In another embodiment, a data unit containing the contents of the above-described data trailer but without a payload is sent to a target element for evaluation of the rules of any SCTs in the data trailer. If the rules evaluate satisfactorily, then a signal is sent to the sending element, which prompts the sending element to send a data unit containing the payload for installation at the target element.
The following defined terms are used in the present description.
“Checksum” is defined as a means for checking reliability of a data transmission that includes both checksums and cyclical redundancy checks, as those terms are understood by those with skill in the art.
“Data unit” refers to data that is sent over a network according to an embodiment of the present invention, and typically comprises a payload portion and a data trailer. The payload portion typically contains one or more files, which may be compressed.
“Package,” as used herein, can be synonymous with “data unit” and thus in some usages refers to a file or set of files that are associated with a data trailer, but can also refer to a file or set of files without regard to whether the file or files are associated with a data trailer.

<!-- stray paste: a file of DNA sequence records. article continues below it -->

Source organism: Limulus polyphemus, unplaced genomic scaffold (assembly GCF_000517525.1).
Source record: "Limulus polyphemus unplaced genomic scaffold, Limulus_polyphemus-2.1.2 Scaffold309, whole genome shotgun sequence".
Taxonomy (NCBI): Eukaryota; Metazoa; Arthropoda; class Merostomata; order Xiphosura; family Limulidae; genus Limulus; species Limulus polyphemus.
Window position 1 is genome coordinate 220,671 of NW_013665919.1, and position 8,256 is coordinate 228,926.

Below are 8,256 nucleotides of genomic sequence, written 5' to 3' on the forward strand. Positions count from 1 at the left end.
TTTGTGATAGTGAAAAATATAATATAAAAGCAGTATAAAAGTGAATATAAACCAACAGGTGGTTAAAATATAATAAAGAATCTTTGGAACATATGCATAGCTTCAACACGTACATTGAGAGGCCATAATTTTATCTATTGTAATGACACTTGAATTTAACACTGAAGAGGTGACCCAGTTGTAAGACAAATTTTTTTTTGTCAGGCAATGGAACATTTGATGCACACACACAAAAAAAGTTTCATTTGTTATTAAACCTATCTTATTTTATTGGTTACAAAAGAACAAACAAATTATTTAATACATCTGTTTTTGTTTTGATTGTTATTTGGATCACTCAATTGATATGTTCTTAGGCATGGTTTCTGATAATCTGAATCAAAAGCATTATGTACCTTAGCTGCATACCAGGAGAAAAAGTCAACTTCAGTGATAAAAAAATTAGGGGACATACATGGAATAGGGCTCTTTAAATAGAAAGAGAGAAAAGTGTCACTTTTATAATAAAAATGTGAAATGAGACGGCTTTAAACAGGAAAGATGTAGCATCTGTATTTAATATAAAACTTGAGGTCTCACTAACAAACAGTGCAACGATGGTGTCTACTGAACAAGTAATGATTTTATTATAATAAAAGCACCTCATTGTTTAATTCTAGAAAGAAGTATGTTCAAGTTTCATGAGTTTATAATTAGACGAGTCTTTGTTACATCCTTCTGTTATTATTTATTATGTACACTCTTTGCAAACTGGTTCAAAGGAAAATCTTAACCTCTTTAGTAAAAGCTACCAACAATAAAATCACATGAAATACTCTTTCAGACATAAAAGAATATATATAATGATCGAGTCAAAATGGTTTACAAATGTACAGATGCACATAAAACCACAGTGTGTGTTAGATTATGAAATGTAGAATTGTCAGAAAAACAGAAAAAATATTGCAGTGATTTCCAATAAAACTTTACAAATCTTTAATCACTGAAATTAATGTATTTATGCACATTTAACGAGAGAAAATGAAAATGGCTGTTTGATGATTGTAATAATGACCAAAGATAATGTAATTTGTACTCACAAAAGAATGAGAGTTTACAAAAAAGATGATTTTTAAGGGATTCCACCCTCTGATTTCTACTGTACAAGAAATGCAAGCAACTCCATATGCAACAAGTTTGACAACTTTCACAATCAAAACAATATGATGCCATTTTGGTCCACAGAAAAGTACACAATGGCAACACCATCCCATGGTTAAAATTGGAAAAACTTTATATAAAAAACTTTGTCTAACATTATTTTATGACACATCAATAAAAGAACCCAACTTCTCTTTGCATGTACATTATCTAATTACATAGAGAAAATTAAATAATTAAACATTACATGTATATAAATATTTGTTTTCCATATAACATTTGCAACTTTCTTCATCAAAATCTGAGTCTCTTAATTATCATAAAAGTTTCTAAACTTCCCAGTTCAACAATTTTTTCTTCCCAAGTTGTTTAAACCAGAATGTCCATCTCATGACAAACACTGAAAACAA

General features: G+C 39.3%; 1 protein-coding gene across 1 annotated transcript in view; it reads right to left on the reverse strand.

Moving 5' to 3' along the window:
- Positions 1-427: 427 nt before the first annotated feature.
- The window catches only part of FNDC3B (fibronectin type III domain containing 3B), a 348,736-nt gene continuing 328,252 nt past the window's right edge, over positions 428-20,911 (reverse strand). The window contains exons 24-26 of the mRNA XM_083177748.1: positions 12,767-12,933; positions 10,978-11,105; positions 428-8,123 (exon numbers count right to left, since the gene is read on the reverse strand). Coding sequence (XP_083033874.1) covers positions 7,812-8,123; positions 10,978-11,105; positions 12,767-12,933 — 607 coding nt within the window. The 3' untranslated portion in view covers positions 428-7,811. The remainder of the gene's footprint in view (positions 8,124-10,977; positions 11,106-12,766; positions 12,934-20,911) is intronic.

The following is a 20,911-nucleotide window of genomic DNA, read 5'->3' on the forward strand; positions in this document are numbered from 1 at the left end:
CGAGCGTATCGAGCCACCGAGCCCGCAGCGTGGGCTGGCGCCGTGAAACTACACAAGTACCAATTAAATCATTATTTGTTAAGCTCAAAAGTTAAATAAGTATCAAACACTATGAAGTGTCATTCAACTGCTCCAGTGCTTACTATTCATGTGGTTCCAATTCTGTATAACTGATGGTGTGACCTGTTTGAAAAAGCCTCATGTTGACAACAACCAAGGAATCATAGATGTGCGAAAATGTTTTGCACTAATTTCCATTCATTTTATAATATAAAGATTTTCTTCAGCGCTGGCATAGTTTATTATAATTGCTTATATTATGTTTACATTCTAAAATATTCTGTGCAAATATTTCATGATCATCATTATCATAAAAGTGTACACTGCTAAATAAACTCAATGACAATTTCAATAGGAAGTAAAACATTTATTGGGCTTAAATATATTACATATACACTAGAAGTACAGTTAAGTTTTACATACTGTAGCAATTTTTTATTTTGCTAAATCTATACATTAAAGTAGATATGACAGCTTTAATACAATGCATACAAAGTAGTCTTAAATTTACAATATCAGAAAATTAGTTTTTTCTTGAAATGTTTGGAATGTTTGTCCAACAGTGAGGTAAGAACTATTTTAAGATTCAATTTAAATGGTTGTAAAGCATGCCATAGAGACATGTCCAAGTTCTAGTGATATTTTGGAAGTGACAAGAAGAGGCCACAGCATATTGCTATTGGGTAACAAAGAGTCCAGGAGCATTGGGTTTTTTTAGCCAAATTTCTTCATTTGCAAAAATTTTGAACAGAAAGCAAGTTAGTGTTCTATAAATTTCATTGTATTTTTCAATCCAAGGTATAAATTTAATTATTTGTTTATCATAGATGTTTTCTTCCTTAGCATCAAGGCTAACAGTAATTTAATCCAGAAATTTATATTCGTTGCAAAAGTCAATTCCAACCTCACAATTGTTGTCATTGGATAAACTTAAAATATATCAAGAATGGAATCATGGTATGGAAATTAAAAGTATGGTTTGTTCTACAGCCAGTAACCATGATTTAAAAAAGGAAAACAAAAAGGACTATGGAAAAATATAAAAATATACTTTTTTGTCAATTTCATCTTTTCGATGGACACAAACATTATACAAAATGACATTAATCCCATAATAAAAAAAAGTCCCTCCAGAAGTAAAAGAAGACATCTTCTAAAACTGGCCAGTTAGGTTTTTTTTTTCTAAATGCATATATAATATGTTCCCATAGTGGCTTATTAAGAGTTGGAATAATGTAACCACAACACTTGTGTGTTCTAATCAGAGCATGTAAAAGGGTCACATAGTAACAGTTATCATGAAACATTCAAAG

“Install,” “installation” as used herein refers to installing, replacing, upgrading, updating, or running software (as defined herein) at a target element.
“Software,” as used herein, refers to executable software computer programs, as well as files without any executable components, such as data files.
“Data trailer,” as used herein, refers to any data trailer that can be populated with checksums and/or SCTs, and is not to be construed as limited to the specific embodiments of data trailers discussed herein.
“Software Compatibility Tag,” or “SCT,” as used herein, refers to any SCT that can be populated with identifying information (such as a part number) and rules for comparing the identifying information to like information external to the SCT, and is not to be construed as limited to the specific embodiments of SCTs described herein.